Jobs gained, jobs lost HOWARD COUNTY

October 28, 1992

No sooner did word arrive that Coca-Cola was bringing 700 jobs to the state than two Coca-Colas left -- or the equivalent of them, at least.

The recent announcement that Westinghouse Electric Corp. is laying off 12 percent of its 12,000-strong work force in Maryland -- layoff notices are to go out beginning Friday -- sent waves of fear and anxiety reverberating across this region.

The downsizing is primarily expected to affect the company's units in Linthicum, where 9,500 people work, and Hunt Valley (1,800); less so at Annapolis, where 750 work; Sykesville (300) and Columbia (60). "Even though we get Coke in here, we're still losing jobs because of all the downsizing that's going on," said County Executive Charles I. Ecker. Howard is home for many of these Westinghouse employees.

You didn't even have to work at the company, the state's largest manufacturing employer, to shiver from the chill. The multiplier effect of the Westinghouse layoffs could take down twice that many jobs in businesses that serve the company or its employees.

Since the late 1980s, the company has been working to remake itself from primarily a Department of Defense supplier to a 50-50 split between government and commercial work by 1995. Unfortunately, the recession has been a drag on the new commercial side of the business while losses in defense work attacked its traditional mission.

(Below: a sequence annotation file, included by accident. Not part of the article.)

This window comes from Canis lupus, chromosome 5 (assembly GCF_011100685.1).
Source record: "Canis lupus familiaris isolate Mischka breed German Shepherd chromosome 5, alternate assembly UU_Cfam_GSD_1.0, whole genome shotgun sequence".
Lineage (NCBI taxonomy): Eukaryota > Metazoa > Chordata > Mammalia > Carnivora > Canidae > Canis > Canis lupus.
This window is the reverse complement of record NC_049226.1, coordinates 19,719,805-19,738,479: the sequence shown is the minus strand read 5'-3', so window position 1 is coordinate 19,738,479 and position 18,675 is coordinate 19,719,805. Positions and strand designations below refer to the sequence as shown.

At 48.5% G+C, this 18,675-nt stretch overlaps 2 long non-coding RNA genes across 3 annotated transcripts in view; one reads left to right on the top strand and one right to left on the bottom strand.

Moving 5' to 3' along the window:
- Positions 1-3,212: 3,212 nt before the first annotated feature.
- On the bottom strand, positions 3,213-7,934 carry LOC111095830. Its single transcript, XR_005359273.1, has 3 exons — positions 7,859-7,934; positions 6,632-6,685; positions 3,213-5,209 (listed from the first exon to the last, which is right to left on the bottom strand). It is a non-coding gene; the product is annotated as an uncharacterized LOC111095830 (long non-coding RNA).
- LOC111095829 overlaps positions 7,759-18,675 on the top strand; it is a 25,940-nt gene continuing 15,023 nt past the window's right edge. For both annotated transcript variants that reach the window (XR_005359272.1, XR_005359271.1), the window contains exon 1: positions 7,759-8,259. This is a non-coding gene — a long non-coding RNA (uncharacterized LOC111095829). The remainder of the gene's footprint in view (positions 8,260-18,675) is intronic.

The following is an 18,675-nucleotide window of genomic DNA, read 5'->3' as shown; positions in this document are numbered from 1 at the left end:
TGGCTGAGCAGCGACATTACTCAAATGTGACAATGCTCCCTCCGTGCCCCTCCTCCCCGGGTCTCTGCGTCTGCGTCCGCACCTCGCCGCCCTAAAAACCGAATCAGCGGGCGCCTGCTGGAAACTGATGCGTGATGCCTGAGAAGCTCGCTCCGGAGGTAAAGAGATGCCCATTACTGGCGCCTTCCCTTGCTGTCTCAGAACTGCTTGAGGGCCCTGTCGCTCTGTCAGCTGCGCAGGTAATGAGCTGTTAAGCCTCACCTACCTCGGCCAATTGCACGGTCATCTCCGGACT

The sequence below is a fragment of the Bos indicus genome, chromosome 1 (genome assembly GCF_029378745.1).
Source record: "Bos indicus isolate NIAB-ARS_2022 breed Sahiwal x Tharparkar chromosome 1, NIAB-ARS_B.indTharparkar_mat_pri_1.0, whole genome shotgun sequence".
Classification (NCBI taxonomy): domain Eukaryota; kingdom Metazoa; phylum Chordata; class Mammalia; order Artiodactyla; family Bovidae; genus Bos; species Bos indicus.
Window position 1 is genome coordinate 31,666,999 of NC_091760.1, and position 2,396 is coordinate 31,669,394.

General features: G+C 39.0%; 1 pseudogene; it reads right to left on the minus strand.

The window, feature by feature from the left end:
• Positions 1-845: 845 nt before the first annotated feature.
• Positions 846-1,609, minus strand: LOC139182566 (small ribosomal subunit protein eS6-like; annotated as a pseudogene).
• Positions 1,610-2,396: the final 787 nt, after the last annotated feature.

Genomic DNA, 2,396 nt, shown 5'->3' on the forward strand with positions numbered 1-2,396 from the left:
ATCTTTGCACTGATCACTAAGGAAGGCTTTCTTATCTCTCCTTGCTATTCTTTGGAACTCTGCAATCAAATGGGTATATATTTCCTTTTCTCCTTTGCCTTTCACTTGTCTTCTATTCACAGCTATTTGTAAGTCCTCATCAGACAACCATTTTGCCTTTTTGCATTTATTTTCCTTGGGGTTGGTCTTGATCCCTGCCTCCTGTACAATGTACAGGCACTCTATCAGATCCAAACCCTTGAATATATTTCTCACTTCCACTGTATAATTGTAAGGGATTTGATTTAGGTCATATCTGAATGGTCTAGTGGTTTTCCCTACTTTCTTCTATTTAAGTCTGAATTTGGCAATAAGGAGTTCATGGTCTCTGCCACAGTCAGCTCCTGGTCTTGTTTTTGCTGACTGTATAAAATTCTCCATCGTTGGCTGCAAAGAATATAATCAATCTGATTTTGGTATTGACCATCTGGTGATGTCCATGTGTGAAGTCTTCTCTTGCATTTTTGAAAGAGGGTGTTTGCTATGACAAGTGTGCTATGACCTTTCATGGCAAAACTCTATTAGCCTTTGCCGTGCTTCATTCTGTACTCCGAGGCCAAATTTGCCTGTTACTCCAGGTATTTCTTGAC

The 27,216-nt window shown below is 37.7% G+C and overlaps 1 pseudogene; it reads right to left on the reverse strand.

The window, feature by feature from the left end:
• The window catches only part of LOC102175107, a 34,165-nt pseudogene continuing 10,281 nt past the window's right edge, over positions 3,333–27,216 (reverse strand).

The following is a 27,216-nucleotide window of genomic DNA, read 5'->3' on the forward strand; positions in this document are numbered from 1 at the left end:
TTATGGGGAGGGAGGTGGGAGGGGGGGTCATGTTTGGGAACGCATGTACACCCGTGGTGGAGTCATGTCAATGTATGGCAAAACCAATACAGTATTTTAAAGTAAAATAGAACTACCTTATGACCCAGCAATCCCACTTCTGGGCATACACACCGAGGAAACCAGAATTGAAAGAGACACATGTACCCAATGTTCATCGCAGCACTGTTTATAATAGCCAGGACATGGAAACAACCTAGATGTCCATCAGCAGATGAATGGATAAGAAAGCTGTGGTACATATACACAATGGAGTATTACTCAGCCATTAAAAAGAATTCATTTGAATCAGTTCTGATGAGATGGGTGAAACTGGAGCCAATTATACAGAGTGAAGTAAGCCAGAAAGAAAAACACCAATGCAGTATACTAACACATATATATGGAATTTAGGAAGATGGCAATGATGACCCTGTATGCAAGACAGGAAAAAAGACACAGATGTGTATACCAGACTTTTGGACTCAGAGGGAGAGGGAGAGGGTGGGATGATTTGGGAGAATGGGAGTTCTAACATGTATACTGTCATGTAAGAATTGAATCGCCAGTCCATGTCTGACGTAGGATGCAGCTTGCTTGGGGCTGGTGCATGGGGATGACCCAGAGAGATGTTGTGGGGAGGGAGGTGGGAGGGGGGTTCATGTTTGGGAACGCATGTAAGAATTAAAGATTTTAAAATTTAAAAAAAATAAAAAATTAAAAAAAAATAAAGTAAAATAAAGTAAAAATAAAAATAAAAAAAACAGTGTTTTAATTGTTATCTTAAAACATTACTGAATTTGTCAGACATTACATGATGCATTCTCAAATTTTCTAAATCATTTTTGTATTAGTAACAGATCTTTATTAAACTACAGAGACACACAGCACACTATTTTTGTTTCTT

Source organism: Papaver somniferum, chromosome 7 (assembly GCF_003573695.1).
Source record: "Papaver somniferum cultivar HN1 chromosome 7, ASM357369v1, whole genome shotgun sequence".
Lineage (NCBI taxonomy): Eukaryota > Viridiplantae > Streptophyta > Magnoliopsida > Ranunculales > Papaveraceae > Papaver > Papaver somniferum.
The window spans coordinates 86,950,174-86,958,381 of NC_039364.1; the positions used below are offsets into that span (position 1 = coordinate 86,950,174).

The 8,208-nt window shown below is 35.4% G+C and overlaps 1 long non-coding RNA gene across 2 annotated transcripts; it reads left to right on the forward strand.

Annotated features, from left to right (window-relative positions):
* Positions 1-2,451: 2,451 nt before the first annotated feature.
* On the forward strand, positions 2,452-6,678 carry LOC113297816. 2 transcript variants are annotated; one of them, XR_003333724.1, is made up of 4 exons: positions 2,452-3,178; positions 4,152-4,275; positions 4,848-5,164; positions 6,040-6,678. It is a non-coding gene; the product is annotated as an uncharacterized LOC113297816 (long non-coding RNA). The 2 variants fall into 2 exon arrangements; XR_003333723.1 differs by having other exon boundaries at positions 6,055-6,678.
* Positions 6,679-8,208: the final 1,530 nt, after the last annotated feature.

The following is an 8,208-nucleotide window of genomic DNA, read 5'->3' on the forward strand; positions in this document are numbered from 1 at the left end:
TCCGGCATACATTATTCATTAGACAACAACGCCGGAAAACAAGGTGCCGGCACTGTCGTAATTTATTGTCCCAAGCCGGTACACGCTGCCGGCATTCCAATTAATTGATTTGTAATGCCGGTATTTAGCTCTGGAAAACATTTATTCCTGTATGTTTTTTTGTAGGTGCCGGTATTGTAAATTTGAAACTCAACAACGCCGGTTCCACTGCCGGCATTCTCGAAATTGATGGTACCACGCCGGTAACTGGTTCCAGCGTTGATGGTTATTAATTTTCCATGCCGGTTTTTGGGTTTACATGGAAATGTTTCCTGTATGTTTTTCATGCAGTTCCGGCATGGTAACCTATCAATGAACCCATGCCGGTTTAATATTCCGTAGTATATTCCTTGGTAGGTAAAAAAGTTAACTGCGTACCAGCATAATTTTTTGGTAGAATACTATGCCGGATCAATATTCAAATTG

Most startling about these 1,400 layoffs is that they are the third round of major surgery at Westinghouse. About 1,200 employees were laid off in February 1991, and 1,300 more last December. Those 3,900 people alone would comprise the 14th or 15th largest company in Maryland.

This campaign, Ross Perot has often lamented the bleak prospects for bright collegians seeking jobs. While that is terrible, most newly minted college graduates don't have the financial and family obligations built up by people in their 30s, 40s, 50s and 60s. To Westinghouse's credit, it has sought to place laid-off workers with other firms. But the reality is that it's very hard to re-create the types of positions that Westinghouse provided.

We hope the ex-Westinghouse employees can find other jobs quickly. Their uncertain futures parallel those of a company, and a region, in metamorphosis.

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